According to the official history, Majestic capsized in seven minutes. However, all the officers, and nearly all the men, were saved. The figures given at the time by the Admiralty for the Navy were two killed and 45 missing believed dead, as well as two civilians of the canteen staff. The naval history comments that those who died "were killed by the explosions or became entangled in the nets". The ship did not sink, but as she was in shallow water, lay resting on her foremast, with her upturned hull visible. She remained visible for many months.
On 28th May 1915 the Dartmouth Chronicle reported the loss of the Majestic, observing that: "The Dartmouth Roll of Honour includes the name of W Cranch, HMS Majestic". As this shows, the newspaper attempted to assess the local impact of events by referring to the lists it had published since the beginning of the war, and was adding to every week, of those serving in HM Forces. But as a source of information it was far from perfect, as the lists were not complete. Further, when many were saved, as in the case of the Majestic, it took a little time for official sources to issue final casualty lists.
On 4th June 1915, the newspaper further reported that:
In the official list of members of the crew of HMS Majestic who are missing and believed to be dead, is included the name of A. Alexander, of Dartmouth, 1st Class Stoker. Deceased, who was 34 years of age, was a son of Mr and Mrs C (sic) Alexander, Clarendon House, Clarence St. He was married only about a month prior to the outbreak of war. He was a Naval Reservist, and at the time of the mobilisation of the Fleet was in the Metropolitan Police Force.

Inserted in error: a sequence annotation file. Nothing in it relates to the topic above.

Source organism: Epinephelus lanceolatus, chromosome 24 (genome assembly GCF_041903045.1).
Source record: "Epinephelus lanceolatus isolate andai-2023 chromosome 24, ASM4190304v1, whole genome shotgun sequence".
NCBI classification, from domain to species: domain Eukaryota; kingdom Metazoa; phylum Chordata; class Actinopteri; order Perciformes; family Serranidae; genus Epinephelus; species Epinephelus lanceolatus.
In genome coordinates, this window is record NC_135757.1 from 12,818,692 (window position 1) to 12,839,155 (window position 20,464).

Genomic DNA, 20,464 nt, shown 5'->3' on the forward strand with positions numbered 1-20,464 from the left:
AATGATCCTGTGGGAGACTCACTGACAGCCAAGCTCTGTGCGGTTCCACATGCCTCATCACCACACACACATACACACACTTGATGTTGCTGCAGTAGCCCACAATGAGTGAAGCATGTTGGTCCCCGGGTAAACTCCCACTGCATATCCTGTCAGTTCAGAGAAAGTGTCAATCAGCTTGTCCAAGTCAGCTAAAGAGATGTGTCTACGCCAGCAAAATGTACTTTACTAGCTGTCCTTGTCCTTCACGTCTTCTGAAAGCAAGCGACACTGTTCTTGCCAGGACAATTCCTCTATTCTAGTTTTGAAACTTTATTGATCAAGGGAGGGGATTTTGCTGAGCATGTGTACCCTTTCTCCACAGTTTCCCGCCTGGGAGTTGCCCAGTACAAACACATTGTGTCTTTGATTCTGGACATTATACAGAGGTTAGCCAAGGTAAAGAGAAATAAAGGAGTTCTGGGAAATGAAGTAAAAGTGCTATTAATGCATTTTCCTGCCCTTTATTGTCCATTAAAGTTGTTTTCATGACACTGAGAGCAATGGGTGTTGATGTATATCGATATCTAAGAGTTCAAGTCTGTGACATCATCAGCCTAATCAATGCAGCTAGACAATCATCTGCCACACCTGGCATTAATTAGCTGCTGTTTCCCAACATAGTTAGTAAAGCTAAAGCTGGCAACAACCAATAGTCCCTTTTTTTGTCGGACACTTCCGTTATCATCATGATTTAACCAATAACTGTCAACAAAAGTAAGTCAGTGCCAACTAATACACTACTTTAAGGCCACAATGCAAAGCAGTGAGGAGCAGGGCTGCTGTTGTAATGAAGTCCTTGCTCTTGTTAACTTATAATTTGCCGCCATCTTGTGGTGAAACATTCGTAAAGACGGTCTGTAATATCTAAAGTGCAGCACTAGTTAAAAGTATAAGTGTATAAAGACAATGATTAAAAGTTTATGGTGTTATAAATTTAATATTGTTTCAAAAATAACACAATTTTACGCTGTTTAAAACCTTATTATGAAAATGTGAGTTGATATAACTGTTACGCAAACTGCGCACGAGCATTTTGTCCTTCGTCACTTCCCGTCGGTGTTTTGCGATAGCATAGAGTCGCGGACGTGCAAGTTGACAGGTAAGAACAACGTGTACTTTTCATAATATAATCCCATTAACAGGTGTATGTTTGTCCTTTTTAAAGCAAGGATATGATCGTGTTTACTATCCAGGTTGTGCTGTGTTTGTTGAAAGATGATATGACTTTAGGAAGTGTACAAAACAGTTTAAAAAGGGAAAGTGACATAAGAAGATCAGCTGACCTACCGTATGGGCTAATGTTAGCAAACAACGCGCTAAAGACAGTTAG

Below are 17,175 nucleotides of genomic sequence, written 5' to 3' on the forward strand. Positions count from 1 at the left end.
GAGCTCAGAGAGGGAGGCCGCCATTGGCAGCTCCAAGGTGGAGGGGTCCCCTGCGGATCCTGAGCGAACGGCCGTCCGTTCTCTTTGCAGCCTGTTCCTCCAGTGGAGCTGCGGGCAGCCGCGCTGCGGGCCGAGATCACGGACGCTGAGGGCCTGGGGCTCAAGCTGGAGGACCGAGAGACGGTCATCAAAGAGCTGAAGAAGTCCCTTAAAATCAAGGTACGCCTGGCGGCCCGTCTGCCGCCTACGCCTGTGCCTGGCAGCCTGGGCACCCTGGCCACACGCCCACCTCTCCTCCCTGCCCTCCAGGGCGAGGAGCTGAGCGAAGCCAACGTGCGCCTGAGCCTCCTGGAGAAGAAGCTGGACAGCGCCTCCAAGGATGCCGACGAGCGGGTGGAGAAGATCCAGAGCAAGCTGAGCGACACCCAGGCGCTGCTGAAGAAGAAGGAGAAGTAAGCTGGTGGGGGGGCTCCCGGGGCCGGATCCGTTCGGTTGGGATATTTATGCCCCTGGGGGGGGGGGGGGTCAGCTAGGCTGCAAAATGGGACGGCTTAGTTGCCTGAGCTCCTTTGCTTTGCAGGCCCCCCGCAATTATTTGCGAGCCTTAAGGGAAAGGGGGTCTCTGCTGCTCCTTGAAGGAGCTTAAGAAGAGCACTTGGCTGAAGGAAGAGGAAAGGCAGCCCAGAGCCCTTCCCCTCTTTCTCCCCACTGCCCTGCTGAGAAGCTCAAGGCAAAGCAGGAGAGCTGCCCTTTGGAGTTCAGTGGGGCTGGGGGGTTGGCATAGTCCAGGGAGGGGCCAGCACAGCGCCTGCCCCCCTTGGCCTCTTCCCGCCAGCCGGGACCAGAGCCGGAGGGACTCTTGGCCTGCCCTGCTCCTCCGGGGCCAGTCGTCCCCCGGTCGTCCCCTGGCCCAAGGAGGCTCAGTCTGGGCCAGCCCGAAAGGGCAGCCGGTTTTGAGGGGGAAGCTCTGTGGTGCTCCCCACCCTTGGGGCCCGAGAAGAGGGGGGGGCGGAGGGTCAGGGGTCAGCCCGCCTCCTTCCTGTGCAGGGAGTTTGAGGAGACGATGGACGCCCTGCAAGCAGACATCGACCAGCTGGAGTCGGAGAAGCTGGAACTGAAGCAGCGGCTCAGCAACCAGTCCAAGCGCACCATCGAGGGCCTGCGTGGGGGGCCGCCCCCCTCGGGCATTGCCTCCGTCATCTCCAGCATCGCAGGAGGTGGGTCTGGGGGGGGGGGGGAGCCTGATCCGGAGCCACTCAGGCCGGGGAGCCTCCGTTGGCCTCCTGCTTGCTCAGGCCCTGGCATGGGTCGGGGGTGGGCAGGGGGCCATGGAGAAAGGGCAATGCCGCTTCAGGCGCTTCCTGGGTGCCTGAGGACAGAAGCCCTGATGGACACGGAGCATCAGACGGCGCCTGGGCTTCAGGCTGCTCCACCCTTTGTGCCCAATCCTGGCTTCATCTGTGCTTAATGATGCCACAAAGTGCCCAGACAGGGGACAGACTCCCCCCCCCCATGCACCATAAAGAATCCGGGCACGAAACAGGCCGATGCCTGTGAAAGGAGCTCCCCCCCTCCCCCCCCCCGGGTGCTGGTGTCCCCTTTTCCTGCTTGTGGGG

The newspaper then quoted the letter from Jack to his parents, as above.
Finally, it continued:"The name of W Cranch, of Dartmouth, able seaman, HMS Majestic, appears in the list of survivors".
Also appearing in that edition of the newspaper was a family announcement:
The following week further announcements were placed by the family:
Jack is commemorated on the Town War Memorial and on the St Saviour's Memorial Board as "Jack" and "J" Alexander, rather than in his given name of Arthur.
Like all those lost at sea who sailed from Devonport, he is commemorated on the Plymouth Naval Memorial, in the name of "A Alexander".
Jack's brother Alfred, who had remained in the Navy after Jack left it, and was still serving at the outbreak of war, survived it. He had been seconded to the Australian Navy in 1913 and remained on HMAS Melbourne for most of the war.
Their father, Edward Alexander, died in 1918 and was buried in Longcross Cemetery. Ellen Alexander died in 1937 and was buried there too. On the grave they also commemorated Jack's death.
The inscription reads:
Note that the date of Jack's death, and his age, are incorrectly recorded on the gravestone.
Naval service record (in the name of Arthur Alexander) is available for download from the National Archives (fee payable), reference ADM/473/293263.
Naval service record for Alfred Alexander is similarly available, reference ADM 188/304/182181.
Information Held on Database
|Rank:||Stoker 1st Class RN|
|Military Unit:||HMS Majestic|
|Date of Death:||27 May 1915|
|Age at Death:||34|
|Cause of Death:||Killed in action|
|Action Resulting in Death:||Dardanelles Campaign, Cape Helles|
|Place of Death:||Dardanelles|
|Place of Burial:||Plymouth Naval Memorial|
|Born or Lived in Dartmouth?||Yes|
|On Dartmouth War Memorial?||Yes|
|On St Saviour's Memorials?||Yes|
|On St Petrox Memorials?||No|
|On Flavel Church Memorials?||No|
|In Longcross Cemetery?||No|
|In St Clement's Churchyard?||No|
|On a Private Memorial?||Yes|
|Name of Private Memorial:||Family Gravestone, Longcross Cemetery|
|On Another Memorial?||No|